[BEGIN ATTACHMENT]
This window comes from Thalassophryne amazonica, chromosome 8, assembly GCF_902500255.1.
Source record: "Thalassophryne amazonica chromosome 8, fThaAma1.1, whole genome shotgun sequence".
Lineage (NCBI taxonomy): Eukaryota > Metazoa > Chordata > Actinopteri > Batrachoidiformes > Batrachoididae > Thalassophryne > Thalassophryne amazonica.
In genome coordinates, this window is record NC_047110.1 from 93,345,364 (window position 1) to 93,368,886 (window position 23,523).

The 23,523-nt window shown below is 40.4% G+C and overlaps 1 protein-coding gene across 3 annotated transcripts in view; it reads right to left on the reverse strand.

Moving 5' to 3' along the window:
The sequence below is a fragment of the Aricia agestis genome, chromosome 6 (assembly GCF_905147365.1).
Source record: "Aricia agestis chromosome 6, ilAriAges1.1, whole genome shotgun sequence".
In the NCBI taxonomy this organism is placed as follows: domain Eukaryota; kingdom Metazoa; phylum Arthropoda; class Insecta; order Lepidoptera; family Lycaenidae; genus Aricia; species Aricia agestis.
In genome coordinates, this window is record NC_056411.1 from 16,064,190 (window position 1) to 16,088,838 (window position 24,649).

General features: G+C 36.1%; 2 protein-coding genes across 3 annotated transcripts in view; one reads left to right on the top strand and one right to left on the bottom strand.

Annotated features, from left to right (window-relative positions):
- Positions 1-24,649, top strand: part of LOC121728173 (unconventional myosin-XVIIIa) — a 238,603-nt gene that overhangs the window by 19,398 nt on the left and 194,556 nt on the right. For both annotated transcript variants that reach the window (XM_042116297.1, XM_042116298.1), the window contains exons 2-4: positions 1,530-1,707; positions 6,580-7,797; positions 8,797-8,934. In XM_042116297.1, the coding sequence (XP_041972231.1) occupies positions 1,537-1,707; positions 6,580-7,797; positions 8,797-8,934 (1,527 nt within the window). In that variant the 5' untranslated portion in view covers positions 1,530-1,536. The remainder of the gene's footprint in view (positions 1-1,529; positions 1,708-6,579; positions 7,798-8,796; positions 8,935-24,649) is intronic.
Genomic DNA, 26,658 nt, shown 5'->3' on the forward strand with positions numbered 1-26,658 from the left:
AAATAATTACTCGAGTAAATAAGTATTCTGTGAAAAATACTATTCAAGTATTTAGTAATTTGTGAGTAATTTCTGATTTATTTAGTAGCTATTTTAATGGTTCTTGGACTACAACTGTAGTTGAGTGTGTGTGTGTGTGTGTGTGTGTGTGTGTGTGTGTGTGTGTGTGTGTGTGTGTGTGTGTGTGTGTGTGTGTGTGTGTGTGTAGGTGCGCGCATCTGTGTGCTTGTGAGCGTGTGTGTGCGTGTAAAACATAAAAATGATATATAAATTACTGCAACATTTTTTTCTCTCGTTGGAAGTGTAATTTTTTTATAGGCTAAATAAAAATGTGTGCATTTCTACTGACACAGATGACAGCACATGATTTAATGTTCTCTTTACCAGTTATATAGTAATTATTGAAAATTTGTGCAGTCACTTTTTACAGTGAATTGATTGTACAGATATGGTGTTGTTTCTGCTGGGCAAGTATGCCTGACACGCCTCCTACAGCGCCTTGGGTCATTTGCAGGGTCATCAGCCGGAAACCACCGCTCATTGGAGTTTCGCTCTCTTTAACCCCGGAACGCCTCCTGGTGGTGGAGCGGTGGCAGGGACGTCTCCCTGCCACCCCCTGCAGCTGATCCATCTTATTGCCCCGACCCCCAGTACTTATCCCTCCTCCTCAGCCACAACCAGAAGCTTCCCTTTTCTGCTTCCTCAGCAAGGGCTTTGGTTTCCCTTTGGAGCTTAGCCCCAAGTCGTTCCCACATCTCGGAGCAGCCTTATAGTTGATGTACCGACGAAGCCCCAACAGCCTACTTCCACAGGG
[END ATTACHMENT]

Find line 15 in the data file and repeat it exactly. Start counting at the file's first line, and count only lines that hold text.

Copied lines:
AAATAATTACTCGAGTAAATAAGTATTCTGTGAAAAATACTATTCAAGTATTTAGTAATTTGTGAGTAATTTCTGATTTATTTAGTAGCTATTTTAATGGTTCTTGGACTACAACTGTAGTTGAGTGTGTGTGTGTGTGTGTGTGTGTGTGTGTGTGTGTGTGTGTGTGTGTGTGTGTGTGTGTGTGTGTGTGTGTGTGTGTGTGTAGGTGCGCGCATCTGTGTGCTTGTGAGCGTGTGTGTGCGTGTAAAACATAAAAATGATATATAAATTACTGCAACATTTTTTTCTCTCGTTGGAAGTGTAATTTTTTTATAGGCTAAATAAAAATGTGTGCATTTCTACTGACACAGATGACAGCACATGATTTAATGTTCTCTTTACCAGTTATATAGTAATTATTGAAAATTTGTGCAGTCACTTTTTACAGTGAATTGATTGTACAGATATGGTGTTGTTTCTGCTGGGCAAGTATGCCTGACACGCCTCCTACAGCGCCTTGGGTCATTTGCAGGGTCATCAGCCGGAAACCACCGCTCATTGGAGTTTCGCTCTCTTTAACCCCGGAACGCCTCCTGGTGGTGGAGCGGTGGCAGGGACGTCTCCCTGCCACCCCCTGCAGCTGATCCATCTTATTGCCCCGACCCCCAGTACTTATCCCTCCTCCTCAGCCACAACCAGAAGCTTCCCTTTTCTGCTTCCTCAGCAAGGGCTTTGGTTTCCCTTTGGAGCTTAGCCCCAAGTCGTTCCCACATCTCGGAGCAGCCTTATAGTTGATGTACCGACGAAGCCCCAACAGCCTACTTCCACAGGG